OPERATED BY COPPER COINS, this mechanism is used in ticket-issuing machines. The coins are caught by studs on a revolving disk and are carried past a trip lever. When the necessary number of coins has passed, the printing mechanism is set in motion and the ticket is delivered. To show the path of the coins, the front part of the machine, including bunch hopper and testing mechanism, has been removed.

When a person steps on to the platform of the machine the momentum at first causes a gramophone needle to wobble over the blank gap in the record, but the needle steadies. Then the penny is inserted, and this closes an electric circuit and starts the motor which revolves the disk once. As the disk begins to turn, the needle falls into the sound groove corresponding with the weight measured by the weighing platform. The record turns at about half the speed of the usual gramophone and this enables the reproduction into sound through the soundbox to be slow enough for the hearer to understand it clearly. Disks are manufactured with sound tracks in many languages.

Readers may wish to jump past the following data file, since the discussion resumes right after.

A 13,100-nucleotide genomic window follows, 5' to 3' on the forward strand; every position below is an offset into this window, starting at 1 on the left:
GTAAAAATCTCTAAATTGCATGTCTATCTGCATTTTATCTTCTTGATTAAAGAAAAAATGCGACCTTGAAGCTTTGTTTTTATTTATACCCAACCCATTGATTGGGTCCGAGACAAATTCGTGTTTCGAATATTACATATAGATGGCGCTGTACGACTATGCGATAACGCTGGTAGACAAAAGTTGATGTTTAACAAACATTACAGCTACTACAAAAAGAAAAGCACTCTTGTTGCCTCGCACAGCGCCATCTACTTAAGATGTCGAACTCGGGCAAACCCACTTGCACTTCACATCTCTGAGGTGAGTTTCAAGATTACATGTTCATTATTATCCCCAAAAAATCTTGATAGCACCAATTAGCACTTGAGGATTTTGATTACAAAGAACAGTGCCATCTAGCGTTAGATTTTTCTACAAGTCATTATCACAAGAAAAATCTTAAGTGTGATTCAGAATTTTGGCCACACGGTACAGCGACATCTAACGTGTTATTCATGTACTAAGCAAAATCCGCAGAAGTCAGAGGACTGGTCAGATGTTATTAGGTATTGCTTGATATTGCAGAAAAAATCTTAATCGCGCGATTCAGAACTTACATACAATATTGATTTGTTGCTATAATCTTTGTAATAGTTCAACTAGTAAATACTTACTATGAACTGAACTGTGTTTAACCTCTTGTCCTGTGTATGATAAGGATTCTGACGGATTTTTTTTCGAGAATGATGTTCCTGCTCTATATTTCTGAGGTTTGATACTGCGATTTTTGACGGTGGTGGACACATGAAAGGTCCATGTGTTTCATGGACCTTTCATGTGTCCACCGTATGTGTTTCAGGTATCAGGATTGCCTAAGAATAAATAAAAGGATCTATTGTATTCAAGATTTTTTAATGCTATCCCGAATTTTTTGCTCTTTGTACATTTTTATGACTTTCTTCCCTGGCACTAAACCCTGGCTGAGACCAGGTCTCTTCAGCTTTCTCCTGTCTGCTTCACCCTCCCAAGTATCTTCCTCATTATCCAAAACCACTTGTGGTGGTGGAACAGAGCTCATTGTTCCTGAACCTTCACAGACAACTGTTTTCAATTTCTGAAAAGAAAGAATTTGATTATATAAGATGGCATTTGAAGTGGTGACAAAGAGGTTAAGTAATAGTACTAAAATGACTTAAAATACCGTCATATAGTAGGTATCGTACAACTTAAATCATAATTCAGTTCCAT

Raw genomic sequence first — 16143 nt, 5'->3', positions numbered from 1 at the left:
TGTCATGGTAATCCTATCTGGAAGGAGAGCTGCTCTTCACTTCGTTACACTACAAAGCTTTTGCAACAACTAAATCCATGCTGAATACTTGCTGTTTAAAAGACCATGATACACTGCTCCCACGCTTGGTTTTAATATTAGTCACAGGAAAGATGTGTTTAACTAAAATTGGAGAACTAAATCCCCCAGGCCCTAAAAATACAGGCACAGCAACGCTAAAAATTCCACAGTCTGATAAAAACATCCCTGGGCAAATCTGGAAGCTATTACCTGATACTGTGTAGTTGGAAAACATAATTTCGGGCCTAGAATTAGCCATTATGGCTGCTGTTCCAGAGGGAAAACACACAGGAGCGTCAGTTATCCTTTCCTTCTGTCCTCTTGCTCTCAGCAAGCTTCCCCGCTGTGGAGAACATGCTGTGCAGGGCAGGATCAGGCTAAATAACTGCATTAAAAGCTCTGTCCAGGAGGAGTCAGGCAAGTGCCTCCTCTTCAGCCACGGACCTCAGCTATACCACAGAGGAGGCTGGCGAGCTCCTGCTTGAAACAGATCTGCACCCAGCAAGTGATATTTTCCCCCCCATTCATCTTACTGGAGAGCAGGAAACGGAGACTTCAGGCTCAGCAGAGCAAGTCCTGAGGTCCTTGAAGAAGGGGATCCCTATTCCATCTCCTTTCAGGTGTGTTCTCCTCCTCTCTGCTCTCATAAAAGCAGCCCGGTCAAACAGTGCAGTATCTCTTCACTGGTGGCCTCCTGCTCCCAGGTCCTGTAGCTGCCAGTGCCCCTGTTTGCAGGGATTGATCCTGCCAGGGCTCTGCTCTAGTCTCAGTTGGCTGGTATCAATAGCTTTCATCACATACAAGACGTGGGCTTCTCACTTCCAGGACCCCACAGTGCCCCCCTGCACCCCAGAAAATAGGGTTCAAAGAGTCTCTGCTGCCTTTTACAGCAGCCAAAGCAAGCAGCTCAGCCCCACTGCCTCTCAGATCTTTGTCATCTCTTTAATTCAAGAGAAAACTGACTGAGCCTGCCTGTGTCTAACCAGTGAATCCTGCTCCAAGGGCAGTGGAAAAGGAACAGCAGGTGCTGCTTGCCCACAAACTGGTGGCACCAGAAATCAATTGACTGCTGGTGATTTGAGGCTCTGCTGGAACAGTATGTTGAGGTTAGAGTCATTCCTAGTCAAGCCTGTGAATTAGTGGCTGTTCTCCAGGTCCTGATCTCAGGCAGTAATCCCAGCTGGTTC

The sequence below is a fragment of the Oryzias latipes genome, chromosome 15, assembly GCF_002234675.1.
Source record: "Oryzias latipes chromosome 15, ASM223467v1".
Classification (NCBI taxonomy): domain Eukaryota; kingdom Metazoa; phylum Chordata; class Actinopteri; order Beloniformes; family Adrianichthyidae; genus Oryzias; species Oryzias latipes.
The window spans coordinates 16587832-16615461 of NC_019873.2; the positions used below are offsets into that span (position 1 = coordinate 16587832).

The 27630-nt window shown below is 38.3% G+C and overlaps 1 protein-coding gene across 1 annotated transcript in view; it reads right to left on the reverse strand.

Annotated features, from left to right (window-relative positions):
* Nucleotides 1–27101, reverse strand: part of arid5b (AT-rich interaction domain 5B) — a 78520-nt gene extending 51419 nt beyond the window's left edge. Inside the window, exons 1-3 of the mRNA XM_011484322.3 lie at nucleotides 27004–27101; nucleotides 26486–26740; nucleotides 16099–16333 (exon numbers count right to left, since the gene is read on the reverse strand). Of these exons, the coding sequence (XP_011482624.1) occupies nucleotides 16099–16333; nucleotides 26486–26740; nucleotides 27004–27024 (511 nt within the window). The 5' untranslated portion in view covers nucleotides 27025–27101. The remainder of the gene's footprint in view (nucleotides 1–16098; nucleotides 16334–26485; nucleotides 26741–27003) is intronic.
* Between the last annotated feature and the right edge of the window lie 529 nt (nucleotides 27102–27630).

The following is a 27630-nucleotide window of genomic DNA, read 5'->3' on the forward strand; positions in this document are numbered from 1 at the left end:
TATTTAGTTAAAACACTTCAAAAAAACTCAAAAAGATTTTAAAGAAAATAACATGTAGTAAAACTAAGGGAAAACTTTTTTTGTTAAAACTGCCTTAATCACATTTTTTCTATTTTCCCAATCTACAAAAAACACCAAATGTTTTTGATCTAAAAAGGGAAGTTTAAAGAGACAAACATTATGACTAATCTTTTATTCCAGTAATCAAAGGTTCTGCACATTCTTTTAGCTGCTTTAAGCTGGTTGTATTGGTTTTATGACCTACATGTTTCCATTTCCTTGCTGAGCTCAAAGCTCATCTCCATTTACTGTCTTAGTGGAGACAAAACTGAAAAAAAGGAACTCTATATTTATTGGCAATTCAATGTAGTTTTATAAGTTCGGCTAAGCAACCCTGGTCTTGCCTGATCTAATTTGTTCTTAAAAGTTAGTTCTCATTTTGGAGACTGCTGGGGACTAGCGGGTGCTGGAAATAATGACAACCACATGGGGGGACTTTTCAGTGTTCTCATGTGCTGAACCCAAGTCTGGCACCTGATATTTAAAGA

In weighing machines which print the weight on a cardboard ticket, type is mounted on the rim of a wheel. The wheel turns in accordance with the weight of the person on the platform of the machine and pauses under a stamping device which presses a ticket on to the type and discharges it down a delivery chute.

Many ingenious machines are made for amusement purposes. Most of the newer models are worked by electricity. The general principle of these machines is that when the penny is inserted it closes an electric circuit which enables current from external wiring to flow to electric motors of one-sixteenth horse-power in the machine. These work the mechanism and after an interval release a catch which allows the penny to drop into the till, breaking the electric circuit.